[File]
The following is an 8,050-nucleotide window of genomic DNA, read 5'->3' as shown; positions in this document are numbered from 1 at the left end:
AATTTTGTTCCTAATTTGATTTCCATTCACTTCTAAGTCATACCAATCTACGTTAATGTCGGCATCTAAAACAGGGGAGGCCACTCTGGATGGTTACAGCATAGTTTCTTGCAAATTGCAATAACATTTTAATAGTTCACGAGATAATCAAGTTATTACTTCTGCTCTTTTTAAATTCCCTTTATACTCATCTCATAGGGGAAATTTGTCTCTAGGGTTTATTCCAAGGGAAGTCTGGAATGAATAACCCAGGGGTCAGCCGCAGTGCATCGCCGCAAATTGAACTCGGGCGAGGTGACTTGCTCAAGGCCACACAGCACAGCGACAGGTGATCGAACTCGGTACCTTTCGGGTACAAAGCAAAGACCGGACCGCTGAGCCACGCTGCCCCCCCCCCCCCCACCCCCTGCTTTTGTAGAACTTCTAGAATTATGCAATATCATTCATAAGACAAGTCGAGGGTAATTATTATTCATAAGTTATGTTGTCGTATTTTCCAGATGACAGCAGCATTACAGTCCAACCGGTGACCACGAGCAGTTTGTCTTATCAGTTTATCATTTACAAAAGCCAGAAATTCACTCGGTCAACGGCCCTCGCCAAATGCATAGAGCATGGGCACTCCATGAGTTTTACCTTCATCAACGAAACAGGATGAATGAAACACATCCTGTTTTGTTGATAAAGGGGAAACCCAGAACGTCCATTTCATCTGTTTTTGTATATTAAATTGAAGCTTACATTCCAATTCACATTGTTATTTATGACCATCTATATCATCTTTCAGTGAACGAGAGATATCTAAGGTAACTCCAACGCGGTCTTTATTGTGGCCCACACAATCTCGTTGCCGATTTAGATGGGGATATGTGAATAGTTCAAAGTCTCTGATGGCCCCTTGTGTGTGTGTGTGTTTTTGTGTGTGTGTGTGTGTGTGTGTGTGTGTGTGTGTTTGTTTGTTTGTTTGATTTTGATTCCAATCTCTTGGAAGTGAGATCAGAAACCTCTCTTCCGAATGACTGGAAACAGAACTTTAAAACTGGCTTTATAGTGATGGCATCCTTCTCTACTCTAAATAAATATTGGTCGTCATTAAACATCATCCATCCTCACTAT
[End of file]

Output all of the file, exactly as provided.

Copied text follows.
The following is an 8,050-nucleotide window of genomic DNA, read 5'->3' as shown; positions in this document are numbered from 1 at the left end:
AATTTTGTTCCTAATTTGATTTCCATTCACTTCTAAGTCATACCAATCTACGTTAATGTCGGCATCTAAAACAGGGGAGGCCACTCTGGATGGTTACAGCATAGTTTCTTGCAAATTGCAATAACATTTTAATAGTTCACGAGATAATCAAGTTATTACTTCTGCTCTTTTTAAATTCCCTTTATACTCATCTCATAGGGGAAATTTGTCTCTAGGGTTTATTCCAAGGGAAGTCTGGAATGAATAACCCAGGGGTCAGCCGCAGTGCATCGCCGCAAATTGAACTCGGGCGAGGTGACTTGCTCAAGGCCACACAGCACAGCGACAGGTGATCGAACTCGGTACCTTTCGGGTACAAAGCAAAGACCGGACCGCTGAGCCACGCTGCCCCCCCCCCCCCCACCCCCTGCTTTTGTAGAACTTCTAGAATTATGCAATATCATTCATAAGACAAGTCGAGGGTAATTATTATTCATAAGTTATGTTGTCGTATTTTCCAGATGACAGCAGCATTACAGTCCAACCGGTGACCACGAGCAGTTTGTCTTATCAGTTTATCATTTACAAAAGCCAGAAATTCACTCGGTCAACGGCCCTCGCCAAATGCATAGAGCATGGGCACTCCATGAGTTTTACCTTCATCAACGAAACAGGATGAATGAAACACATCCTGTTTTGTTGATAAAGGGGAAACCCAGAACGTCCATTTCATCTGTTTTTGTATATTAAATTGAAGCTTACATTCCAATTCACATTGTTATTTATGACCATCTATATCATCTTTCAGTGAACGAGAGATATCTAAGGTAACTCCAACGCGGTCTTTATTGTGGCCCACACAATCTCGTTGCCGATTTAGATGGGGATATGTGAATAGTTCAAAGTCTCTGATGGCCCCTTGTGTGTGTGTGTGTTTTTGTGTGTGTGTGTGTGTGTGTGTGTGTGTGTGTGTTTGTTTGTTTGTTTGATTTTGATTCCAATCTCTTGGAAGTGAGATCAGAAACCTCTCTTCCGAATGACTGGAAACAGAACTTTAAAACTGGCTTTATAGTGATGGCATCCTTCTCTACTCTAAATAAATATTGGTCGTCATTAAACATCATCCATCCTCACTAT